Vote for the winner of the Mind Science BrainStorm Neuroscience Pitch Contest
Until October 17, you can vote for the neuroscientist you think is working on the most promising brain research.
The nonprofit Mind Science has selected three research teams for its 2022 neuroscience pitch competition.
Launched in 2018, the BrainStorm Neuroscience Pitch Competition funds promising research by early-career neuroscientists teaming up with Principal Investigators. Supporting their pilot studies can help young researchers demonstrate proof of concept when applying for grants that can support further investigation.
The researchers recorded short videos (hyperlinked in each of the three descriptions below) describing their breakthrough ideas in neuroscience. Finalists also benefit from Mind Science’s mentorship as they learn to translate complex neuroscience when addressing a general audience.
Each finalist is guaranteed funding of $30,000. The general public voted online for the best video for an additional $10,000 People’s Choice prize.
Vote here by October 17 for the neuroscientist you think is working on the most promising research after viewing their video presentations. Anyone can participate in the vote. The 2022 finalists are:
• Paolo Cardone, University of Liège, Belgium
• Karen Konkoly, Northwestern University
• Breeanne Soteros, PhD, UT Health San Antonio
Mind Science will announce the winner on October 20.
Paolo Cardone studies consciousness at GIGA-Consciousness, the University of Liège in Belgium. Cardone would use the Mind Science funding to build on the established link between brain complexity and consciousness, investigating whether psychedelics can be used to increase brain complexity, and therefore, consciousness, in post-comatose patients. diagnosed with impaired consciousness.
When our brain is engaged in an activity, it shows more complexity than when a person is asleep or in a coma. However, patients with impaired consciousness after severe brain injury may show signs of arousal (eg, eye opening) but have low brain complexity. These patients in a vegetative or minimally conscious state may survive a coma only to show little or no signs of consciousness, unable to respond to a simple request like “shake my hand”.
“We don’t currently have a cure,” Cardone said. “This condition can last a lifetime, sometimes leading to devastating end-of-life decisions.”
Karen Konkoly studies how we can dream on demand. In her research at Northwestern University, she strives to develop methods to get someone to dream of on-demand content.
“We aim to provide the first demonstration of experimentally controlled dream content in real time and explore how this can inform us about dream functions,” Konkoly said. “The practical applications of curated dream content are also very extensive – imagine being able to compose the dream you wish you had tonight.”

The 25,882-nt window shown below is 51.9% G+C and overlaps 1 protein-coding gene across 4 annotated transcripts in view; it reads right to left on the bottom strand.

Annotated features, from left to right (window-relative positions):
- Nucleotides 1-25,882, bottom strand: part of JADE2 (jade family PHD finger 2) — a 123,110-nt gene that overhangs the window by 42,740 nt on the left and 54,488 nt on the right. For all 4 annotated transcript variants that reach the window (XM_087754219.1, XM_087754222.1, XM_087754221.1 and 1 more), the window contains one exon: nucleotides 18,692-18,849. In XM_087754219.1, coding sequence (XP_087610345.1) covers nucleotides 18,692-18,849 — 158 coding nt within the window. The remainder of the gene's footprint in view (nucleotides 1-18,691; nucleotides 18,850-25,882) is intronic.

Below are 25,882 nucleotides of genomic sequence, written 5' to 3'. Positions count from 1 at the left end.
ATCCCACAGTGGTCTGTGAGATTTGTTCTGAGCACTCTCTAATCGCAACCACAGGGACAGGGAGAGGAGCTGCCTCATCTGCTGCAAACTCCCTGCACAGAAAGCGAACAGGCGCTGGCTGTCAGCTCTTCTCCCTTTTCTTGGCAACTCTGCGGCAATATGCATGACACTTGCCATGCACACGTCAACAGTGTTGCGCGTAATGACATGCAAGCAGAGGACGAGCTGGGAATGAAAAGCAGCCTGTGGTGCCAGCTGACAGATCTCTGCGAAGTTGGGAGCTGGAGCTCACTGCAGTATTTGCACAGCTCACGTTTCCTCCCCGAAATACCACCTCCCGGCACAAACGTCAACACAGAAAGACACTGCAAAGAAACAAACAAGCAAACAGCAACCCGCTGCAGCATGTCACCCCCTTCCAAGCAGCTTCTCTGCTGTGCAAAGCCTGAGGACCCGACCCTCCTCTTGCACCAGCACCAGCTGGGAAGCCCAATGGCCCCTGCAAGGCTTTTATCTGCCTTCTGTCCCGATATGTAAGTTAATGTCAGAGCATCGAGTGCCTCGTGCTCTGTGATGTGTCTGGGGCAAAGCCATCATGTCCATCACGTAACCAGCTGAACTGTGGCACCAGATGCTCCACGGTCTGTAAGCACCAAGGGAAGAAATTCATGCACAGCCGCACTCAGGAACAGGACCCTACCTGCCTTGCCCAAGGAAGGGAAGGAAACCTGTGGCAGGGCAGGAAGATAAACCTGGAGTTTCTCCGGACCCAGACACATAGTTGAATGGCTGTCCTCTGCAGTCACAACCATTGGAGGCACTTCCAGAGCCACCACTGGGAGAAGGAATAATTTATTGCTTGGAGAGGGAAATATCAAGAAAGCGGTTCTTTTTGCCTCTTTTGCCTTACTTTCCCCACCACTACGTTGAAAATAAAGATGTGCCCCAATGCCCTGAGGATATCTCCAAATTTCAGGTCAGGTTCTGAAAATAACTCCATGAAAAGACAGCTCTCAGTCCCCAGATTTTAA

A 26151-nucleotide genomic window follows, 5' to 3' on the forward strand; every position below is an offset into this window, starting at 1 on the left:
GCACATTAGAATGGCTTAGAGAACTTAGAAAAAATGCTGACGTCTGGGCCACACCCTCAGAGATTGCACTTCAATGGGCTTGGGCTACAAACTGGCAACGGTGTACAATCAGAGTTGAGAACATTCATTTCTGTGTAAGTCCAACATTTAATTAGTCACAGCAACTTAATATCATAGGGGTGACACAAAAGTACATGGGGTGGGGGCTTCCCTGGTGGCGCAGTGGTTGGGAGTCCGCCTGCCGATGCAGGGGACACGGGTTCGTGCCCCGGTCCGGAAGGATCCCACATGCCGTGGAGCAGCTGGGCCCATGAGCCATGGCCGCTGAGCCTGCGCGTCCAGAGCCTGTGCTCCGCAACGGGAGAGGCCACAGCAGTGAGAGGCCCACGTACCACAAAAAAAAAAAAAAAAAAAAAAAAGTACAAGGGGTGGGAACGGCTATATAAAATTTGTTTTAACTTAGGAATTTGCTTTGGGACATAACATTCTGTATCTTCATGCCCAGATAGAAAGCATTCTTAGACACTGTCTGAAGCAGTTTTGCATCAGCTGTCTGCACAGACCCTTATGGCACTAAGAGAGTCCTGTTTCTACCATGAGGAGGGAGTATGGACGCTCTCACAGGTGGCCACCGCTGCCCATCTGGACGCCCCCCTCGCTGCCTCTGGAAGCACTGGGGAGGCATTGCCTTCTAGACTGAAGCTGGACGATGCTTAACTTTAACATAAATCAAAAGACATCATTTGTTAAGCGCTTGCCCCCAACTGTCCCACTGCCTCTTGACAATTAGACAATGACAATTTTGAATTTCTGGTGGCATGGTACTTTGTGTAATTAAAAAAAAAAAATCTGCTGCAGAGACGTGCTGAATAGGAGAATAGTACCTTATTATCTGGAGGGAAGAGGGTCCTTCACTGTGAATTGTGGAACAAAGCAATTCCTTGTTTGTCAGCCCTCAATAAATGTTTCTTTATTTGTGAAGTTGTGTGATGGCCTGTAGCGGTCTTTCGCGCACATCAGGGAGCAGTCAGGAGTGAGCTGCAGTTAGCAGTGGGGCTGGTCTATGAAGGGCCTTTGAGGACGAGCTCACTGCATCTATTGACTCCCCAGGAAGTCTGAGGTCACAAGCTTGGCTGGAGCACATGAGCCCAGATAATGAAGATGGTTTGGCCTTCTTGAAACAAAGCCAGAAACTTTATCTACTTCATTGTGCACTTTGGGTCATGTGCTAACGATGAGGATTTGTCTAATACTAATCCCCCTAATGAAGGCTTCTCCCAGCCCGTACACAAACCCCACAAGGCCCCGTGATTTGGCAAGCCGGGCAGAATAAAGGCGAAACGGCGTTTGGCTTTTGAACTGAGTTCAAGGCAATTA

Finding practical methods will allow neuroscientists to harness the benefits of dreaming while avoiding the dysfunctional dreams that characterize many psychological disorders.
Dr. Breeanne Soteros, a researcher at UT Health San Antonio, is researching ways to protect the brain during prolonged social isolation.
Prolonged isolation can disrupt our ability to think and impair our memory – as many experienced firsthand during the COVID-19 lockdowns. Since social interaction isn’t always possible, Soteros plans to study how the brain cuts synapses – the connections between neurons – during periods of prolonged isolation.
The brain prunes excess synapses as it matures to help make neural processing more efficient, a necessary process as we grow into adults. When the elimination is excessive, excessive pruning can destroy brain connections, leading to the onset of diseases like Alzheimer’s disease and schizophrenia.
“The answer may not be to take a supplement, but rather to ensure that we always find meaningful ways to connect with other people,” Soteros said.
Last year’s recipient, Dr. Ben Rein, will use his Mind Science-funded research grant to study how early experiences shape the social development of our brains, at Stanford University.
“We know how social isolation affects the brain, but we haven’t studied the role that social interaction plays in how the brain controls social function,” Rein said. “The award will allow me to explore this research question which I believe is extremely important.”
Oilman and philanthropist Tom Slick founded Mind Science in 1958 as a non-profit organization dedicated to funding scientific research and education that explores what Slick called the “vast potential of the human mind”. .
“The more we can support early-career neuroscientists, the greater our impact,” said Meriam Good, President and CEO of Mind Science. “It is more important than ever to invest in young scientists who are exploring the frontiers of human consciousness.”
The 2022 BrainStorm platinum sponsors are Drs. Alice and Sergio Viroslav. To learn more about Mind Science or to donate, click here. To vote for the BrainStorm Neuroscience pitch competition, click here.